The species is the fundamental unit of organization of the taxonomic system; of interactions between organisms as described by geneticists and ecologists; and of evolution as studied by phylogeneticists. As a category the term species resists definition; thus, a species concept is adopted as a framework within which biologists of various persuasions delineate the taxa with which they work at the species level. However, no universal concept has been accepted by all biologists for two fundamental reasons: (1) Different groups of organisms in nature are organized differently in terms of reproductive mechanisms and patterns; in degrees of differentiation among species in morphological, genetic, physiological, behavioral, biochemical, and other types of characters; and in the modes of speciation that have given rise to the members of the group. (2) The philosophy, training, working methods, and goals of different of biologists affect the manner in which each perceives the coherence or diversity of the biological world in general and that of the group of organisms in question in particular.
According to the taxonomic concept, a species consists of groups of individuals (populations) that are morphologically similar to one another, and differ morphologically from other such groups. There are several important ideas expressed in this concept. First, there is internal cohesiveness; that is, the members of the species share certain characteristics. Second, there is external distinction because other species have different characteristics, and thus species may be distinguished from one another. Third, the characteristics that a species possesses may be easily observed because they are phenotypic; that is, a species may be identified by its appearance.
Difficulty in applying the taxonomic concept arises with certain groups of organisms. Bacteria are often identified by physiological and biochemical tests requiring sophisticated laboratories and equipment; in addition, the mutation rate in bacteria is so high that the various traits used to identify them can change rapidly. In insects, the morphological differences between species may be very slight and easily overlooked. In certain groups of plants, hybridization and polyploidy have led to a continuous range of variation of characters, in which no discontinuities sufficient to distinguish species can be discerned. Critics claim that the purely phenetic approach of the taxonomic concept may not reflect real genetic or breeding relationships. However, this concept provides guidelines by which species may be recognized by ordinary (nonexperimental) means. The composition of a species so recognized can then be subjected to hypothesis testing within the framework of other concepts. See Bacterial taxonomy, Taxonomic categories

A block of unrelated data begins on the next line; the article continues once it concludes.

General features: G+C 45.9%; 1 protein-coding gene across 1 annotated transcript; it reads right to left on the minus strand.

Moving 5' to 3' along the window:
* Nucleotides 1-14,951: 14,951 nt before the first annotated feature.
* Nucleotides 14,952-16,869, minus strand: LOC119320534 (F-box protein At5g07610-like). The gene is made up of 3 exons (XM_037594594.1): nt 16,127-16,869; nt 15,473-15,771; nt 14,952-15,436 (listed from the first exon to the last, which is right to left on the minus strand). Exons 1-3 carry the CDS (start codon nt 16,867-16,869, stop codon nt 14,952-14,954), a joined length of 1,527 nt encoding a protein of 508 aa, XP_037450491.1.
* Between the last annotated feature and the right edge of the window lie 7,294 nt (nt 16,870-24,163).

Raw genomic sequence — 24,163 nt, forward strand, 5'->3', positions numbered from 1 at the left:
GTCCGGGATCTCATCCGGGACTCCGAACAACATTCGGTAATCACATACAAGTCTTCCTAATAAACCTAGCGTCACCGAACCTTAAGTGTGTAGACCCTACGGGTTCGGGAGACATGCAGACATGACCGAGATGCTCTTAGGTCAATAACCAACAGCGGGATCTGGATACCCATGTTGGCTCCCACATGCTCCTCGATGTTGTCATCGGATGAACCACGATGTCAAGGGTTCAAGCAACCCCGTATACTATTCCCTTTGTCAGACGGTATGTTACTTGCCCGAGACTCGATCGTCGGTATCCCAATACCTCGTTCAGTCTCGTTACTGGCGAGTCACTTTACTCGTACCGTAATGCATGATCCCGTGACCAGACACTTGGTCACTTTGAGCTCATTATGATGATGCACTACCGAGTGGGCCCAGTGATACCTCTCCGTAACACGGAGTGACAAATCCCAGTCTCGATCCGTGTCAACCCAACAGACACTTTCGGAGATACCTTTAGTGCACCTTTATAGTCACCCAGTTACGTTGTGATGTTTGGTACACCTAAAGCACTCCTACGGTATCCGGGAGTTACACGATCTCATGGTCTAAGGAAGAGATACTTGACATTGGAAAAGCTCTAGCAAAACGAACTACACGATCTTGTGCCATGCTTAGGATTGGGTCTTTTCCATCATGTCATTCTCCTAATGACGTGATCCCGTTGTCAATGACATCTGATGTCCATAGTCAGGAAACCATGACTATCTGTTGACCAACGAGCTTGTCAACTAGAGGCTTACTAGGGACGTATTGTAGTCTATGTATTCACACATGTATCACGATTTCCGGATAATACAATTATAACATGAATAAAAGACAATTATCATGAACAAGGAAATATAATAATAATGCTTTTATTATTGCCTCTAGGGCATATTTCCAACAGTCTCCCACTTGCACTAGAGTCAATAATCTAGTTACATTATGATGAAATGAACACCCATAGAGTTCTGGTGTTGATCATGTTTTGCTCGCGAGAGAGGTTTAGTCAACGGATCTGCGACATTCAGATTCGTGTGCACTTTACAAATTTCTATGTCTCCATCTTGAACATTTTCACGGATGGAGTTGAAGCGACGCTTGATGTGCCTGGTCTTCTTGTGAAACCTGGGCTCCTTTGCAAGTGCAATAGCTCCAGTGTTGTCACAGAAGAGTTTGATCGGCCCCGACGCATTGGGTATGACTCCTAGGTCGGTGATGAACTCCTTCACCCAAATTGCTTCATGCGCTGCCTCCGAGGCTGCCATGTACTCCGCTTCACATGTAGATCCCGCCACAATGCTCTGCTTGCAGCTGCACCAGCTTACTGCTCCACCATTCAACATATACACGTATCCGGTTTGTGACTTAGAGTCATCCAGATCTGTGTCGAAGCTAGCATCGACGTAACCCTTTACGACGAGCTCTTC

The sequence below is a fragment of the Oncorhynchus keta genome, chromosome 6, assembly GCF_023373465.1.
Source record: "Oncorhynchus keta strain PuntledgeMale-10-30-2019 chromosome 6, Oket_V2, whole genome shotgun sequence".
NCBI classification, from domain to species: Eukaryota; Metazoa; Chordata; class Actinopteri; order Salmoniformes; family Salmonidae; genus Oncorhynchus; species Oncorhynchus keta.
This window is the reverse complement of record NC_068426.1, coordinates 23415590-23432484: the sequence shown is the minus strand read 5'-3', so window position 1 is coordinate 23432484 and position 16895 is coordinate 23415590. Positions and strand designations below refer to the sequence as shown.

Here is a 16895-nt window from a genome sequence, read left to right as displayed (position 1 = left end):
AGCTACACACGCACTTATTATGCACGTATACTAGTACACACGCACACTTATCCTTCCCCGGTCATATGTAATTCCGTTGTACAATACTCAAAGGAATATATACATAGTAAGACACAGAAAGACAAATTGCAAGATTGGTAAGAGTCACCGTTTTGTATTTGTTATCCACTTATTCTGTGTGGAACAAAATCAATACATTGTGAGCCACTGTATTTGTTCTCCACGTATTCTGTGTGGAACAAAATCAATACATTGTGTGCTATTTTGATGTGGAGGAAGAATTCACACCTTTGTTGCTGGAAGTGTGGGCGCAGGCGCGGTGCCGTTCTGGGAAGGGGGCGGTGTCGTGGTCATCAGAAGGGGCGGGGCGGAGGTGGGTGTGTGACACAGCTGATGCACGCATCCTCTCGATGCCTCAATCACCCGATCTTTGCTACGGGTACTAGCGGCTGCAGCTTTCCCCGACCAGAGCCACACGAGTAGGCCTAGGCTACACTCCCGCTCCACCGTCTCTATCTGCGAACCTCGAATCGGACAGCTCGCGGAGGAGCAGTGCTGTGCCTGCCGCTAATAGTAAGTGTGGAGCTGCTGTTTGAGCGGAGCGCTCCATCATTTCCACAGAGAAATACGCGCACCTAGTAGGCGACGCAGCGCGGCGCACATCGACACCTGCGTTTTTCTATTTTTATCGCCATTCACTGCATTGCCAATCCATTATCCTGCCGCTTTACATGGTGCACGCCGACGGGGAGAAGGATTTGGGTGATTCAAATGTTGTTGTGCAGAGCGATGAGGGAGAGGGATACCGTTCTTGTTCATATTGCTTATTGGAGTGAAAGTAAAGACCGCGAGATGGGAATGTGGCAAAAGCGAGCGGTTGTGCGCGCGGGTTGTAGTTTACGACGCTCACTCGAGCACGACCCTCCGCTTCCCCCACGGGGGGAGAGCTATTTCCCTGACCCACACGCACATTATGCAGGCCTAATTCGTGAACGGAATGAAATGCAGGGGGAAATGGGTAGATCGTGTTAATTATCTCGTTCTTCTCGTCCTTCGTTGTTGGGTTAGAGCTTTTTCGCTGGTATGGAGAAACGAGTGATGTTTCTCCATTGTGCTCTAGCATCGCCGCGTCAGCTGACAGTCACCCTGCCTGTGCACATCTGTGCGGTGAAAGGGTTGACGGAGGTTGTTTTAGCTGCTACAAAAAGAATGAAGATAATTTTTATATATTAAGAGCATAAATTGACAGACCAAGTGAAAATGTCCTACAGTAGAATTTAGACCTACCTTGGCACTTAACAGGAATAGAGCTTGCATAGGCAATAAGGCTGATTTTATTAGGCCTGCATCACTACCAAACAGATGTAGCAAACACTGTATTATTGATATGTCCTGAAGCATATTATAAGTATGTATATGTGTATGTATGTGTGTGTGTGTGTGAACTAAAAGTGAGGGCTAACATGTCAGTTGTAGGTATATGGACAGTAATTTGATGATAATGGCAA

According to the biological concept, a species is composed of groups of individuals (populations) that normally interbreed with one another. The fundamental ideas expressed by this concept are that the internal cohesiveness of a species is maintained by the exchange of genes through sexual reproduction (gene flow) and that the distinctness of the species is maintained by reproductive isolation (barriers to gene flow) from other groups of populations. If two populations do not exchange genes, they belong to separate species regardless of their morphological similarity.
This concept works well in those groups of organisms that are exclusively outbreeding, such as birds and mammals. However, it is difficult to apply to plants, in which interbreeding between morphologically very distinct species and even genera is common. Also, those organisms that do not reproduce sexually present problems of classification. Even in sexually reproducing organisms, populations that are morphologically identical but reproductively separated by geographic distance (disjuncts) present problems of classification within the framework of the concept. The populations might interbreed if they were in contact, but this can be determined only under artificial conditions and not in nature. However, the development of the biological species concept has contributed greatly to making taxonomy an evolutionary science because of its emphasis on the identification of genetic, rather than the very possibly superficial phenetic, relationship among organisms.
According to the evolutionary concept, a species is a lineage of ancestor-descendant populations that maintains its identity from other such lineages and that has its own evolutionary tendencies and historical fate. The important ideas expressed in this concept are the following. (1) All organisms, regardless of their mode of reproduction, belong to some evolutionary species. (2) Species need be reproductively isolated from one another to the extent that they maintain their distinction from other species. (3) There may or may not be a morphological discontinuity between species but, if there is, it is reasonable to hypothesize that more than one species is present. If there is not, other data such as that on breeding relationships may be used to recognize species.
The evolutionary concept encompasses the taxonomic concept, the biological concept, and other more narrowly defined concepts—for example, the ecological species, the genetic species, and the paleospecies. It is operational in that it provides guidelines for the recognition of species and for testing of hypotheses concerning membership in each species; it also is compatible with the Linnaean taxonomic hierarchy. As it becomes more widely used by working systematists, problems and difficulties with the concept may appear that will require its refinement. However, the evolutionary concept may in the long run be more acceptable to a wider group of biologists than any other yet proposed. See Taxonomy